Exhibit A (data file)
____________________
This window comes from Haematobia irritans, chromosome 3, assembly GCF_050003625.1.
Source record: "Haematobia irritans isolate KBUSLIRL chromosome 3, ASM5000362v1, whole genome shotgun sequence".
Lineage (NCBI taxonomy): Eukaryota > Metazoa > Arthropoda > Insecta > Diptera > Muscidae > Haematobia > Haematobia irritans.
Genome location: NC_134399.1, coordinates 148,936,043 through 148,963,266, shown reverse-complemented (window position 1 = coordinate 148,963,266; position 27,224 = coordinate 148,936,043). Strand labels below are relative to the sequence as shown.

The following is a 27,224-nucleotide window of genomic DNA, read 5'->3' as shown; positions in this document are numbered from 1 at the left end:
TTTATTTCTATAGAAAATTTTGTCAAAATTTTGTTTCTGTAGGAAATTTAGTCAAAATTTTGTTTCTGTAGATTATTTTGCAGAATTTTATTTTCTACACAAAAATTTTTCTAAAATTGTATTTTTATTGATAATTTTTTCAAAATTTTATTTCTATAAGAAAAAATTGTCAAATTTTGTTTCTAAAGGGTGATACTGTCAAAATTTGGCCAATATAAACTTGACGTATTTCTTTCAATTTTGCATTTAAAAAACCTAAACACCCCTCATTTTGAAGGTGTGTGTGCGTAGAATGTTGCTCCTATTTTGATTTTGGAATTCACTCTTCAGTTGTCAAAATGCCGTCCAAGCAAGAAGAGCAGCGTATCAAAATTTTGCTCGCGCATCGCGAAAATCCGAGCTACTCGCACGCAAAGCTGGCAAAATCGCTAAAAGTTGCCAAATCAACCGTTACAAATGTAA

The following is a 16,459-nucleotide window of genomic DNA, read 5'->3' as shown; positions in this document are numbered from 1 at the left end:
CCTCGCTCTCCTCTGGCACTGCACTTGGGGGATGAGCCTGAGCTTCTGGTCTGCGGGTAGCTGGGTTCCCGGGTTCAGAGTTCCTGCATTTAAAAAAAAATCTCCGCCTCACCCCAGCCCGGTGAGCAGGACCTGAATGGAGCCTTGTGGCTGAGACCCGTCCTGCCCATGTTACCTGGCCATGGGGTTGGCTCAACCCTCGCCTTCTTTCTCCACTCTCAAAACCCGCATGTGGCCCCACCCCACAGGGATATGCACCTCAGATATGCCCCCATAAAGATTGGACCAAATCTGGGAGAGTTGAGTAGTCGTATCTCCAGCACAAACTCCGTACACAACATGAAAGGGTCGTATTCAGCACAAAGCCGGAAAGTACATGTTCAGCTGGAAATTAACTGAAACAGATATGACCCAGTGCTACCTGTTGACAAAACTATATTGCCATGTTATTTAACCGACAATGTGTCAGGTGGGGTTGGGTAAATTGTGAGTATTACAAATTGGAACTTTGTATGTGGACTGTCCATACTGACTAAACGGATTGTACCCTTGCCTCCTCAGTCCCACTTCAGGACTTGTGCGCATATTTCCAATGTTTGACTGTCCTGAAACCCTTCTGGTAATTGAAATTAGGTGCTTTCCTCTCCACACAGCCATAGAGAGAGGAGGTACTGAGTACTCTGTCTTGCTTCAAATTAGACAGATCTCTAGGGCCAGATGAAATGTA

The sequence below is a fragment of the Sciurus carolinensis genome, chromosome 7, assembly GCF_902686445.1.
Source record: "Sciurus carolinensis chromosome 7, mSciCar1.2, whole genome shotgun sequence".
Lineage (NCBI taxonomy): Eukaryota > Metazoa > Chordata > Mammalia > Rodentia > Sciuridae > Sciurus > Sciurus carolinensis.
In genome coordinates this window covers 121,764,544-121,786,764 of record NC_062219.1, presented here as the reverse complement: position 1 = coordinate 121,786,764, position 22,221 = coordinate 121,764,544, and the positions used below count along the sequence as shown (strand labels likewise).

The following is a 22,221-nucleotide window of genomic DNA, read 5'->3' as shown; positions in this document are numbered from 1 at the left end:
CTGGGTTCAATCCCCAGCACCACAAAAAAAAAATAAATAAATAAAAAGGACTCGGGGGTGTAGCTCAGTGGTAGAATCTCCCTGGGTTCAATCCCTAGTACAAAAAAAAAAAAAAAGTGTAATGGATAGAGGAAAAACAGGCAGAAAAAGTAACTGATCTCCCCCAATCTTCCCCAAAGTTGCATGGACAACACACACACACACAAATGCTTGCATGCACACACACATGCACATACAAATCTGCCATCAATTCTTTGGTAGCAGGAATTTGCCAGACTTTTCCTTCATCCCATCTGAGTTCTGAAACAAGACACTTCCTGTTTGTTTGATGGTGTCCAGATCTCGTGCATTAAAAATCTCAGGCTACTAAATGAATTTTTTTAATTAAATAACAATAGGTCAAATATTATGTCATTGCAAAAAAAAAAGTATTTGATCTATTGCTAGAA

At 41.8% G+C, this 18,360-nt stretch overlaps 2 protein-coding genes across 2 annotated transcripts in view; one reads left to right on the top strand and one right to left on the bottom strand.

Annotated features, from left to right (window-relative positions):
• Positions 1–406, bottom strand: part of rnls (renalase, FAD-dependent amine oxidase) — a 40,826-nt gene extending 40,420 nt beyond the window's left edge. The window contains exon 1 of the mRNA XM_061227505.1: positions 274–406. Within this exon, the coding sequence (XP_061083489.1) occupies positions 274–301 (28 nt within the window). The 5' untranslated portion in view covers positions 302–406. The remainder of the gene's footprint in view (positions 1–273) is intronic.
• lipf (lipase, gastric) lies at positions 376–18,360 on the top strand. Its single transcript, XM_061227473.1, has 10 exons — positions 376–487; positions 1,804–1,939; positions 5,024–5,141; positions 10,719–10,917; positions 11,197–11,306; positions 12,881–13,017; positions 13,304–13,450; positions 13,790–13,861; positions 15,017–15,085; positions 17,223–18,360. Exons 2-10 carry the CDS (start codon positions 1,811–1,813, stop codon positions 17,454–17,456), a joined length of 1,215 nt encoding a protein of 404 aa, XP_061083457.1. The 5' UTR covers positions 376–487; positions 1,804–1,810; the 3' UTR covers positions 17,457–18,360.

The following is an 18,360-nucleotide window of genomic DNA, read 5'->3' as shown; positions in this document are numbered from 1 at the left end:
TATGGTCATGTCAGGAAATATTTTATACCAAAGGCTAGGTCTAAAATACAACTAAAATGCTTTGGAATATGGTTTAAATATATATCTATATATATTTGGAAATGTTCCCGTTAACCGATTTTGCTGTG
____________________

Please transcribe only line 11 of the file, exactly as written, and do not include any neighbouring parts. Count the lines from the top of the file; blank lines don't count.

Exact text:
Lineage (NCBI taxonomy): Eukaryota > Metazoa > Chordata > Mammalia > Rodentia > Sciuridae > Sciurus > Sciurus carolinensis.